When I first thought seriously about writing I checked out a lot of books on the craft from my local library. One was Self-Editing for Fiction Writers by Renni Brown and Dave King and as I read it I realized I was already doing a lot of the things I was supposed to be doing. I found myself nodding along more than anything else as I read, and I thought, You know, I can do this.

What is your practical goal with your writing? Do you have a reach-for-the-stars goal that you would like to share?

My practical goal is to get published and go to a bookstore and see my book on a shelf. And then I’m going to take my book off the shelf and find one of those tables where the really hot books are showcased and I’m going to replace them with my book. My reach-for-the-stars goal would be to write a book that’s already on the hot books table.

So far, what has been the best part of your writing experience?

There’s not much I don’t like. I’ve cyber-met lots of fun people. My writing has given me an excuse to blog and I like doing that. It’s made me a better writing teacher and that’s something I actually get paid to do. I’ve had enough small successes to remain encouraged and enough disappointments to realize I can handle them. The best part is the writing itself. When it’s going well and when I’m writing that just-for-my-own-selfish-pleasure first draft, there’s not much better. Except maybe a Mythbusters marathon.

If you could be a character in a book, and live within their world, what character would you be?

I’m kind of risk-averse, so most characters are out of the question because they’re always getting into dangerous situations and fighting bad guys and whatnot. I’m a big fan of stories where the main character is the smartest guy in the room. I loved A Beautiful Mind and Good Will Hunting and I like biographies of really smart dudes. So since I write for kids, I’ll say Nick Allen of Frindle. He’s the kind of precocious kid I wish I would have been. Plus, at the end of the book he’s in college and he’s loaded. And he did it all without having to confront an evil wizard.
Eveyone, please make Paul feel welcome, and post a comment or question in the comments. He's going to check back when his teacherly schedule permits.


  1. Great interview...and great interviewee! :) I'll have to check out Paul's blog. Sounds like a good guy with a great imagination.

    I, too, love "Self-editing for Fiction Writers". My critique group studied that last year. Soooo much good info there.

    I'm looking forward to hearing what publisher picks up your story. Sounds like a hoot! (in a good way!)


  2. Paul--Thanks again for the great interview. I loved the advice about workout clothes and turning on the computer--I'm going to try both, in my exercise and writing life.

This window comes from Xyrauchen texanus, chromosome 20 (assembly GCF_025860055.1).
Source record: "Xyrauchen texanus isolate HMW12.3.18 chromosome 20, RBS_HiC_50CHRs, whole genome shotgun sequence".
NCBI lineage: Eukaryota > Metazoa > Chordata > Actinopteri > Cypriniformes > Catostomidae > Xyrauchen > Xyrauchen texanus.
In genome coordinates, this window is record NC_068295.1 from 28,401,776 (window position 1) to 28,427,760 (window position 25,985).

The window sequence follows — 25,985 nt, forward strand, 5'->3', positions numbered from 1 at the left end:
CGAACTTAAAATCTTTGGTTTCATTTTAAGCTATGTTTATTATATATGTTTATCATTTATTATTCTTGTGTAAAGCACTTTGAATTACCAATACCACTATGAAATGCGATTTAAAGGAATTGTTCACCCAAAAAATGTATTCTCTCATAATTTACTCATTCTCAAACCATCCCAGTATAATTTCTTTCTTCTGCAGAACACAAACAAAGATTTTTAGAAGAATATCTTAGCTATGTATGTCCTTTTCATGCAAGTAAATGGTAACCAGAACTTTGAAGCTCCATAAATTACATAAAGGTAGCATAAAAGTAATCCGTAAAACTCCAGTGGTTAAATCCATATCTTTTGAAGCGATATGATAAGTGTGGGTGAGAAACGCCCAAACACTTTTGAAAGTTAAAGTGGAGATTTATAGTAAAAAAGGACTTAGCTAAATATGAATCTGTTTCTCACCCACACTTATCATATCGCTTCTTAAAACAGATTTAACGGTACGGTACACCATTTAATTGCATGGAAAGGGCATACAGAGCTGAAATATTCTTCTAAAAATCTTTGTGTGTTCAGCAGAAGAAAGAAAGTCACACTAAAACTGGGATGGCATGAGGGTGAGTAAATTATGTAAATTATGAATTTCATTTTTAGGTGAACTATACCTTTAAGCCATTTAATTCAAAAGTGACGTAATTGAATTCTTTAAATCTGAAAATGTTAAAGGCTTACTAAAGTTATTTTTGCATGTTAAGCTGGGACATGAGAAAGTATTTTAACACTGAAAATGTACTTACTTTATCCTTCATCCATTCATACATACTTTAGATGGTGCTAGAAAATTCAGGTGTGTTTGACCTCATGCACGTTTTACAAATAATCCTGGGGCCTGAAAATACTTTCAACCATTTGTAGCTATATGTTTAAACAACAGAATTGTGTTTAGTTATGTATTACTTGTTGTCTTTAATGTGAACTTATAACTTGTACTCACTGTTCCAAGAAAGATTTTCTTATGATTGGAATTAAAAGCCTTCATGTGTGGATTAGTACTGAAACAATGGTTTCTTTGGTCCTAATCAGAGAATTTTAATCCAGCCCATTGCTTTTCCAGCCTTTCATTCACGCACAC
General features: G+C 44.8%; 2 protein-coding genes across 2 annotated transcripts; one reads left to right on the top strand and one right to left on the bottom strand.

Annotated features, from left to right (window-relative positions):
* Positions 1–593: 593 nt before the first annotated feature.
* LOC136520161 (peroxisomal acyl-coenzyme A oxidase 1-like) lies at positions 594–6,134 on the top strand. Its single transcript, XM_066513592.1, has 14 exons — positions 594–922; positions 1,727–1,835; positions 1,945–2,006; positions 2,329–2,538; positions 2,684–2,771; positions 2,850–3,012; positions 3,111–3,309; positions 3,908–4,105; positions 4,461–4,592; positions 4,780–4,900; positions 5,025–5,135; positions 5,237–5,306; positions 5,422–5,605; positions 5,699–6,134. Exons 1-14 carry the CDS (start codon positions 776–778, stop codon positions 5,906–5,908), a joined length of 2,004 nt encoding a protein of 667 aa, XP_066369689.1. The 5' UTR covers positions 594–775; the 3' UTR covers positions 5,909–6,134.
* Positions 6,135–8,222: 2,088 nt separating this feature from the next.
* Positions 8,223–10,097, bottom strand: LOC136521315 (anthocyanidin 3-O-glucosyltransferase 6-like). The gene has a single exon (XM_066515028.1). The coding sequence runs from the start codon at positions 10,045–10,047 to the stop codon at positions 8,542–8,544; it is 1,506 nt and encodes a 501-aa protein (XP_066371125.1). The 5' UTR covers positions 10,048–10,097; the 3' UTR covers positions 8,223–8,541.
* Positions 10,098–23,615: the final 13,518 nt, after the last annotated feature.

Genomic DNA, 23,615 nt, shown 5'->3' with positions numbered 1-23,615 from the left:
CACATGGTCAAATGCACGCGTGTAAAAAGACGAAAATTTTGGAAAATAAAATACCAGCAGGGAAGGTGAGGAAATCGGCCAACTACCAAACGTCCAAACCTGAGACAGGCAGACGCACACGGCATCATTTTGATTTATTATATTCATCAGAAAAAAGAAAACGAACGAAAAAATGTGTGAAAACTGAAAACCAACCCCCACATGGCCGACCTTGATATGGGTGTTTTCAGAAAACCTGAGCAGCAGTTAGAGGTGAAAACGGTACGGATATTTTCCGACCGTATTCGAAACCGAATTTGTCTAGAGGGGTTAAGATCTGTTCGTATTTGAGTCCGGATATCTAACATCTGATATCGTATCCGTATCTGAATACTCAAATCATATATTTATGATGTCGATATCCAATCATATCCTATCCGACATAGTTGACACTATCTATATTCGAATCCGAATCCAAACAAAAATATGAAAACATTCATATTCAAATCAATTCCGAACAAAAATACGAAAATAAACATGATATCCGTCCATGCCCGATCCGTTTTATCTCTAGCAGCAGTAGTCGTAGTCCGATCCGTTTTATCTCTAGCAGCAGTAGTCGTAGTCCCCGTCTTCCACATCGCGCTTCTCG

I wanted to ask if you are actively revising and drafting at the same time--what kind of rhythm do you get into for simultaneous projects in your writing life?

    And--I'm curious--what is your timeline for finishing projects--how long do you spend on a particular draft and revision?

  3. Great interview! I think it's true about turning the computer on, or just carrying your manuscript around. Thanks for introducing Paul. His book sounds interesting.

  4. Thanks for the interview, Heather. Makes me feel like a big shot.

    Right now I'm revising the YA you mentioned having read. I'm hoping to have it ready for agents with good taste in January. The book about the kidnapped girl is about half-way done and I started it when I was in between other projects. I'll go back to it while the other one is out on submission.

    I'd like to work on one thing at a time and work that thing until it was perfect, but have found that to be impossible. I wrote the YA while waiting on a contest for my MG. When I didn't win the contest I went back to the MG and revised. Then I sent it out and worked with an agent to improve it. When that didn't work out I shelved that book for the time being and went back to revising the YA.

    All of which makes it hard to answer your last question because the whole progress ends up fragmented and protracted.

  5. Nice interview. I started following PMM's blog back when he interviewed James Kennedy. And like you, I found him to be nice and funny and inclusive and all that. I feel like watching him enjoy blogging has taught me a lot about these on-line writerly communities(I still have a lot to learn). He seems to just attract people because he has such a good time and is so genuine. If I were to ask him a question it would be: How conscious are you of making this community and what is your blogging goal?